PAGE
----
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How to Make Networking in a Virtual Setting Actually Engaging


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From inboxes and Slack channels to texts and DMs, it can feel like we’re in nearly constant communication with co-workers and colleagues. So many messages, so little time. Have you ever felt drained from simply responding all day, and realized you haven’t gotten that much work done?  

The concept of virtual fatigue comes into play with virtual events. You’re behind a screen, watching and learning from speakers and interactive content, doing your best to pay attention and stay focused. We get it: On top of all the other challenges you’re facing, engaging with others virtually may seem energy-zapping. Many of us have been craving face-to-face interaction since the pandemic hit last fall, and trying to network from behind a screen just doesn’t seem like it can be the same—right? 

That’s all changing. Over the past year, we’ve been refining our offerings and launching new tools to help you navigate the complicated world of virtual and hybrid events. We’ve debuted new tools to make a critical part of those events—networking!—fun (really). Hear us out through two case studies. 

Hallway Chatter

No. 1: Hallway Chatter Recreates In-Person Conversations 

The client: Databricks Data+AI Conference 

The challenge: The events team needed a tool that would help combat attendees’ virtual fatigue by empowering them to create video content, keep them engaged and focused, and somehow recreate the feeling of impromptu, in-person hallway conversations that are missing in a typical virtual event. 

The networking solution: Hallway Chatter. This new feature, debuted at the Databricks conference, provides a networking environment built to mimic on-site conversations about topics of interest that people normally have in passing each other in the halls (you know, water-cooler chats, making small talk about the session they just were in, talking about what they’ll eat for lunch, devising plans to work together). It was designed to boost engagement for attendees through relevant, short-form, user-generated video content, akin to TED Talks videos. This could take the form of an attendee sharing a few of their favorite points from a speaker, or an influencer giving a daily rundown of the event. Hallway Chatter gives event organizers control over who they designate to create and share video content, too—whether that’s attendees, influencers, speakers, or other guests.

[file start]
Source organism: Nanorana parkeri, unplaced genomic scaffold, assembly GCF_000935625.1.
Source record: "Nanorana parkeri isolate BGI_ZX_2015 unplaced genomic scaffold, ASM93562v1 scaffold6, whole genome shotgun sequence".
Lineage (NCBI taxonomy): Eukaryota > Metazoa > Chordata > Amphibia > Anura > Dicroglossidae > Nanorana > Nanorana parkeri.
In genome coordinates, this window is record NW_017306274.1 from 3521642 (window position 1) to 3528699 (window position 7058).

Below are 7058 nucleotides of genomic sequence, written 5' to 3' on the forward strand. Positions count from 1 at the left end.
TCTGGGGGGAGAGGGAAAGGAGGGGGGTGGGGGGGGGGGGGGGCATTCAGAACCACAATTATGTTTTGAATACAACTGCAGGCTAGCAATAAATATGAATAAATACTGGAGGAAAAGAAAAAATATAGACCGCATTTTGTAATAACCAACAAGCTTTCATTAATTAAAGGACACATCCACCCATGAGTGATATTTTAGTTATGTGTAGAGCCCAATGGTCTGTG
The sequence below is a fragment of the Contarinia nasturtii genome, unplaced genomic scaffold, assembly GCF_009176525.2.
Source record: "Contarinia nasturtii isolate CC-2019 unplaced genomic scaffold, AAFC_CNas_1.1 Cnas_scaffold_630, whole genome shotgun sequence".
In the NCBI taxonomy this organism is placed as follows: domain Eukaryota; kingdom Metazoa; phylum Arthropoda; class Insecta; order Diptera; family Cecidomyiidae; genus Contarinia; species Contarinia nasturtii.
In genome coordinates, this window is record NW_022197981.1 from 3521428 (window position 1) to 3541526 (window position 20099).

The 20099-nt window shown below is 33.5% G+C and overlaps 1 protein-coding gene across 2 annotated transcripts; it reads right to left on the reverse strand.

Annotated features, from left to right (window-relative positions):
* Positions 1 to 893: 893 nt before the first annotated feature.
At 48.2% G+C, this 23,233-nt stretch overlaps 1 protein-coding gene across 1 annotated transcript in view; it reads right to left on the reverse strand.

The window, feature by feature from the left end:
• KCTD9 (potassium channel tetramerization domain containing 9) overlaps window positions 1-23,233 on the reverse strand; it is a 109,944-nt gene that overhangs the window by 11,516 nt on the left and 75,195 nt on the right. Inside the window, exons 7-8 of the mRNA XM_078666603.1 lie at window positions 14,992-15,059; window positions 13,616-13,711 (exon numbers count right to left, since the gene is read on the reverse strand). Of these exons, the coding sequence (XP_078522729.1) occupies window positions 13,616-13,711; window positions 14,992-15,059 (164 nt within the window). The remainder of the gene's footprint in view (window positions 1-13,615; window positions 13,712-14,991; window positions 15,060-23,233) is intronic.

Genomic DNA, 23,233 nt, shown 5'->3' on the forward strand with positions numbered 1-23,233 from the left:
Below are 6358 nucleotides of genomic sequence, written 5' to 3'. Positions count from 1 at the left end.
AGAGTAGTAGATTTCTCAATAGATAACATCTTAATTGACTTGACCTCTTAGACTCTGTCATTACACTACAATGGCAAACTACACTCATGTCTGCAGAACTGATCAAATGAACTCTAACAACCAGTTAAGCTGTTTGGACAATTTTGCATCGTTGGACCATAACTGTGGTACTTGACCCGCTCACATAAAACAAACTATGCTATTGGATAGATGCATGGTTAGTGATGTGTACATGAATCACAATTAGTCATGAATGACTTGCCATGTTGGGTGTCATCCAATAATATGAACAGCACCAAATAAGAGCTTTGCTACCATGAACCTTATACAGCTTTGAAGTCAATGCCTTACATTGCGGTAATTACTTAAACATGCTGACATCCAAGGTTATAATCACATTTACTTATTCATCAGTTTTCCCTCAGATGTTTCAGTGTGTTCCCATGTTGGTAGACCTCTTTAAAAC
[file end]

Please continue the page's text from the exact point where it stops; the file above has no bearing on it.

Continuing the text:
The result: This tool was well-received by both influencers and attendees, and we’re predicting this conversation-prompting, user-generated content will be a key component that organizations can leverage in more ways going forward. “We envision having our clients give influencers access to Hallway Chatter to  produce  regular, ongoing content for their event communities with this tool,” says  Schwinger. “Now that user-generated content has come to virtual events, the sky’s the limit to its potential for creating  long-term audience engagement.”  


No. 2: Connecting Virtual and In-Person Attendees Through Video Calls 

The client: BizBash at Connect Tampa 

The challenge: As with any hybrid event, we faced the challenge of helping this event’s virtual audience to feel like they were right there alongside in-person attendees. How could we bring the live stage, which took place Aug. 30-Sept. 2 at Tampa Convention Center in Florida, to those watching from home offices (or living rooms, or bedrooms) throughout the country? 

The networking solution: We implemented one-on-one video chats between our live audience and virtual participants—think of it like FaceTime in a professional setting, but with a playful spin. The live audience could use a function on the event’s mobile app to video-call an attendee who was tuning in on the virtual platform. (All they had to do was log in, select an attendee, and call.) From there, they could chat, walk around the live event to show them around, provide a front-row seat to the live content, or even give them the rundown of the coffee break pastries, providing them with a full, well-rounded experience with the event. (Watch a video of how the chats worked here.) 

The result: In hybrid events, it’s so important to connect the experience for virtual and in-person attendees, and we accomplished that in part by incorporating this video chat. Both in-person and virtual attendees were thrilled with the feature, reporting having fun with the tool. Virtual participants reported feeling there without actually being there, and being well-connected to the live content.  


Any time that networking, whether in-person or virtual, feels more like fun than a drag, you know you’re doing something right. Learn more about MeetingPlay’s tools for engagement, including networking features, by scheduling a demo. 

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